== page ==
Trekkies, your time has come as Getintothis’ Nathan Pang makes his debut with his Top 10 Star Trek musical moments.
It’s 1966. The first Lunar Orbiters orbit, the Lunar Landers land, and the space race is starting to see the finish line. Closer to home, the boisterously technicolour Star Trek premiered, with the first of its many otherworldly themes. And by God it’s a beauty.
Composer Alexander Courage, accompanied by William Shatner’s unmistakable monologue, opens the floodgates of the geek-favourite franchise with a theme for the ages. As creator Gene Roddenberry conceived, the theme boldly exudes both the ethereal soundscapes of the unknown, through Loulie Jean Norman’s electronically enhanced soprano, and the familiar adventure of the Western, in the operatic use of the flute and organ.
The best science fiction themes have a curious job, of trying not to sound like anything you’ve ever heard before, which is why some of the most iconic are often the most experimental. The original Doctor Who theme was painstakingly constructed by Delia Derbyshire and the BBC Radiophonic Workshop mixing a multitude of recording techniques such as filtered white noise and the aptly named “wobbulator”. The Twilight Zone’s was pieced together with two existing cues from the avant-gurde composer Marius Constant that combined to incite terror. And Star Trek? Well they used Loulie Jean Norman.
Soundtrack music is different. It’s not always there to represent, just to enhance, but any die-hard fan may well recognise some of these as much as the theme itself, especially those that can play and replay Star Trek in their heads. So let’s skip the theme and look at some scores.
Star Trek Beyond was film no. 13, and the upcoming Star Trek: Discovery will mark the 7th TV show. That’s a lot of music, and a lot of soundtracks, from a veritable Who’s Who of musical legends. So, I’ll be focusing on the films; here are the 10 tracks in the .1% that most deserves your attention. Not necessarily a countdown of the best, more a path of essentials through the series. Engage.
- The Enterprise (Star Trek: The Motion Picture. Composer: Jerry Goldsmith)
As a fan, I would advise caution to anyone thinking of watching Star Trek: The Motion Picture. A film crawling at impulse power, it feels as though somebody pauses it for 20 minutes in the middle of each act. But what does work is Jerry Goldsmith’s glorious score. On second viewing, I’m quite convinced that the film was just a kaleidoscopic music video for Goldsmith’s work. Passing through the endlessly astonishing entity that is V’ger, the score includes lustrous strings, a fanciful harp, and the unforgettable Blaster Beam. My pick, like a second theme, introduces the all-important 8th lead in the film with The Enterprise. Kirk has returned home and it feels like a moment that took 10 years to build up to.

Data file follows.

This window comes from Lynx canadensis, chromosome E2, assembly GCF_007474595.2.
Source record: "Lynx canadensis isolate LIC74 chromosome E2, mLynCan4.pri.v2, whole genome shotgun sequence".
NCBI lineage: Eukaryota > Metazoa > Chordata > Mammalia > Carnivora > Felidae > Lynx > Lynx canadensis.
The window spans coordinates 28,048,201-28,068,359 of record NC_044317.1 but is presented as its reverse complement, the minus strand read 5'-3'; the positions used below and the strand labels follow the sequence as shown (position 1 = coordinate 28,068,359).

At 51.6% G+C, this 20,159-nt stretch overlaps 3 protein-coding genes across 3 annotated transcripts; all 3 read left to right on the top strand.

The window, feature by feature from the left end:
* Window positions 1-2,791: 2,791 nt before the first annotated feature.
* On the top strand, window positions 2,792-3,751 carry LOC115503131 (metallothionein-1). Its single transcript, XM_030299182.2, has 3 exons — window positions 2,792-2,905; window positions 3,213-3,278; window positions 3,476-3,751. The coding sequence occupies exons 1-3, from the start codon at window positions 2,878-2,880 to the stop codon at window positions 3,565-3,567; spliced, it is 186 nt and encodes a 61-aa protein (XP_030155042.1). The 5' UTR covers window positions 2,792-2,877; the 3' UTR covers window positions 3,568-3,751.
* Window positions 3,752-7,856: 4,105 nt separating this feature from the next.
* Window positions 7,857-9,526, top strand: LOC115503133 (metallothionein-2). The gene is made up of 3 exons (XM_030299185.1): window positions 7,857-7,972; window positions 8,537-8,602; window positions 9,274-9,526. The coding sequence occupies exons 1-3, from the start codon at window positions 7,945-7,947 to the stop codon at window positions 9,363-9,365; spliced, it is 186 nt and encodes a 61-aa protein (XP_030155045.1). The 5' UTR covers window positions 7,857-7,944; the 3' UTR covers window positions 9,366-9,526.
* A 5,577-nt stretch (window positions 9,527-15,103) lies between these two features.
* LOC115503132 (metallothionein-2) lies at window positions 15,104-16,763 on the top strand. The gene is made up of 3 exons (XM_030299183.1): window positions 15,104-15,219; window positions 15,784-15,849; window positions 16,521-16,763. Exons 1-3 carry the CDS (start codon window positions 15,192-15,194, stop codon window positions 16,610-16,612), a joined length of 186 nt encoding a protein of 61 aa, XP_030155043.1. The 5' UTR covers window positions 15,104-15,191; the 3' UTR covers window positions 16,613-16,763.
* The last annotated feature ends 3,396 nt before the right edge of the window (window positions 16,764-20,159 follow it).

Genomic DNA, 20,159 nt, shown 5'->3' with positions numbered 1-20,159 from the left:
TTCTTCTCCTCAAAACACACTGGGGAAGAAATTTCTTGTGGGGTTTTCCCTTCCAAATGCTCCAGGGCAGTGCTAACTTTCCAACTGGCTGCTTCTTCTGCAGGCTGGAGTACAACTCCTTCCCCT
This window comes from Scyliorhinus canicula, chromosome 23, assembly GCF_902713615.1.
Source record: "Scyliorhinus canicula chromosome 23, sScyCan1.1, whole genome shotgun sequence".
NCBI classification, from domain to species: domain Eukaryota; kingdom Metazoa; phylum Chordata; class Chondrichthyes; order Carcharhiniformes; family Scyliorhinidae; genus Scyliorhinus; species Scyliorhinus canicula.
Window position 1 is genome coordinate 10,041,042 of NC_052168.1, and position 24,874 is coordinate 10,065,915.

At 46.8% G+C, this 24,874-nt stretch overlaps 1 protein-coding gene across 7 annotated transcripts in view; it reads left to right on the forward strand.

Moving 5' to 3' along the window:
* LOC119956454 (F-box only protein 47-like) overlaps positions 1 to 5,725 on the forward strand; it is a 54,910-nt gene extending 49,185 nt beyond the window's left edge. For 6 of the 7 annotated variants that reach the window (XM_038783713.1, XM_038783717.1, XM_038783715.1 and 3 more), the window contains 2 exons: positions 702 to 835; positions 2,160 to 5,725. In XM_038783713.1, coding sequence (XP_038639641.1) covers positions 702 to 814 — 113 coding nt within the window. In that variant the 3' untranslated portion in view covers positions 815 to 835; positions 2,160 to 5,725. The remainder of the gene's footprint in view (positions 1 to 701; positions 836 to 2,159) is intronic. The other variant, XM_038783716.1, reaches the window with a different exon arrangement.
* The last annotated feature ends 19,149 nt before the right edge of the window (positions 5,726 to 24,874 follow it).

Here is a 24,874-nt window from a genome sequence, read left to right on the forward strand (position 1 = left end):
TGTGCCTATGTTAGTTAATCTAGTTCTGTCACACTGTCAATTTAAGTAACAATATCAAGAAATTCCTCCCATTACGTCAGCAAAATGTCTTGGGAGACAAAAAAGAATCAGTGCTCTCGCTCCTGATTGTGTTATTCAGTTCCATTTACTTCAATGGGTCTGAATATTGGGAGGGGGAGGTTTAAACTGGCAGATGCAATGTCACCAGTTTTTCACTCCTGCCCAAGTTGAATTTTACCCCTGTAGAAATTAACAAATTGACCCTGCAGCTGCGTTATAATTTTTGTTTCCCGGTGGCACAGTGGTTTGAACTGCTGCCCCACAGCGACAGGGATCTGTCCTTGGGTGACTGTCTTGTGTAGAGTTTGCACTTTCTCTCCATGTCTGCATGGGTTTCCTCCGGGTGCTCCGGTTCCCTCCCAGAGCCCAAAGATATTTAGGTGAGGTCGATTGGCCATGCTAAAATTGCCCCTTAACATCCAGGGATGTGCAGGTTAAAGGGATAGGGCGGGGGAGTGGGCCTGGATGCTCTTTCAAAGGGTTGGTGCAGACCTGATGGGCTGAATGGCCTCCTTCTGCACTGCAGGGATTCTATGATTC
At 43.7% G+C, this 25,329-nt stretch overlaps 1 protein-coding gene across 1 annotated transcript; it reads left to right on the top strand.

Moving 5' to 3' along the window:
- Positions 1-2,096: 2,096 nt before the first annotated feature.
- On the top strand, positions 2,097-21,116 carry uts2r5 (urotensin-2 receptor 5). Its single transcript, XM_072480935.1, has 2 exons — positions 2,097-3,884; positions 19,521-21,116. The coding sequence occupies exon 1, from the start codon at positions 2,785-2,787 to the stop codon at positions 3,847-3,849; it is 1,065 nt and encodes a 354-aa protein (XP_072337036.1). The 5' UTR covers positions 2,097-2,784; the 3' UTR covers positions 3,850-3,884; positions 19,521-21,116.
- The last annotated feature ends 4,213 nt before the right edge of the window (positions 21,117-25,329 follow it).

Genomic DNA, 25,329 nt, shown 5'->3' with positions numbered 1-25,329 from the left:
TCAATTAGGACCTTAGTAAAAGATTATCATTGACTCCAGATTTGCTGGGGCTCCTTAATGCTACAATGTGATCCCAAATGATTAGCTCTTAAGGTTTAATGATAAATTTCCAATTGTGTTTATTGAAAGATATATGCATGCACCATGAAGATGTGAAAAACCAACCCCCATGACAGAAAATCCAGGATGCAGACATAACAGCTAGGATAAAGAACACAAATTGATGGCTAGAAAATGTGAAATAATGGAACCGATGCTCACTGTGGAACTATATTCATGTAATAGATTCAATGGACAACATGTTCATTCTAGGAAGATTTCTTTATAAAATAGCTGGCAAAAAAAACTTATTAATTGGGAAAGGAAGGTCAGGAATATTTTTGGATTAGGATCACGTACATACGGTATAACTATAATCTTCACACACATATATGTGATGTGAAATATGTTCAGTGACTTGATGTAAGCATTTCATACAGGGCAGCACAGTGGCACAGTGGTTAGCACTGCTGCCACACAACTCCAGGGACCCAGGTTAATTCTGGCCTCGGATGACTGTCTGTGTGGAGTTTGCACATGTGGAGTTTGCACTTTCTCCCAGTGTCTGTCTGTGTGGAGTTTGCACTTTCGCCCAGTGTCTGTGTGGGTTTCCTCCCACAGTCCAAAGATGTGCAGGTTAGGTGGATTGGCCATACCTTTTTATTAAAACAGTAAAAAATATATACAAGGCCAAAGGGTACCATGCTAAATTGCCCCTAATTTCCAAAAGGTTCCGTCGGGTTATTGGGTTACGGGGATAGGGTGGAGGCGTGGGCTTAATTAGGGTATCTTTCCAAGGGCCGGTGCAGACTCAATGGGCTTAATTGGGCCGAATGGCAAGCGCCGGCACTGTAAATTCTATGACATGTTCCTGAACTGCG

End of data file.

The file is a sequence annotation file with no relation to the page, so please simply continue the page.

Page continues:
Also listen: Main Title. I’m leaving both the Original Series and Next Gen themes out of the main list, they’re a given.
- Battle in the Mutara Nebula (Star Trek 2: The Wrath of Khan. Composer: James Horner)
Primal and energetic, from the word go this score eschews the last films dour (but majestic) footprint, and brings the crew back to reality. Forget the final frontier, this is a back to basics fight for survival against arguably Captain Kirk’s one true rival. James Horner mightily followed Goldsmith’s Oscar nominated score with a distinctive entry that balances the sea-faring adventure of my pick Battle in the Mutara Nebula with the palpable horror of the likes of The Eels of Ceti Alpha V. There are so many highlights in this soundtrack, but Battle claims the ‘first single’ badge. A combination of familiar themes, it becomes more than the sum of its parts as the final hands are dealt between Kirk and Khan.
Also listen: Amazing Grace. Because of course Scotty can play this on bagpipes, and just when we need to hear it the most. *Cue ugly tears*
- Hospital Run (Star Trek 4: The Voyage Home. Composer: Leonard Rosenman)
For those who don’t know, Voyage Home is the one where they time travel to the 80s to save humpback whales, because of course they do. It’s by far the shortest soundtrack, with I’m assuming the rationale being if music is going to be used in the 80s, they will not hold back, it’s all or nothing. Infused with jazz and high energy, it’s all reserved for the wacky antics of the fish out of water comedy action scenes. As soon as Market Street kicks in, there isn’t a second that isn’t a hopping fun 80s adventure, with my personal highlight being the rapid-fire ‘circus music’ style Hospital Run. Star Trek has never been more fun.
Also listen: Logo/Main Title. Probably sacrilege as a Trek fan, but I’m not much of a defender of Goldsmith’s theme for The Motion Picture and The Next Generation. Too much (albeit the much loved) fanfare, too little sci-fi. And Rosenman’s score for Voyage Home in all is a step below the high bar set by his predecessors, but I give the man high props for writing easily my favourite version of Goldsmith’s theme.
- The Mountain (Star Trek 5: The Final Frontier. Composer: Jerry Goldsmith)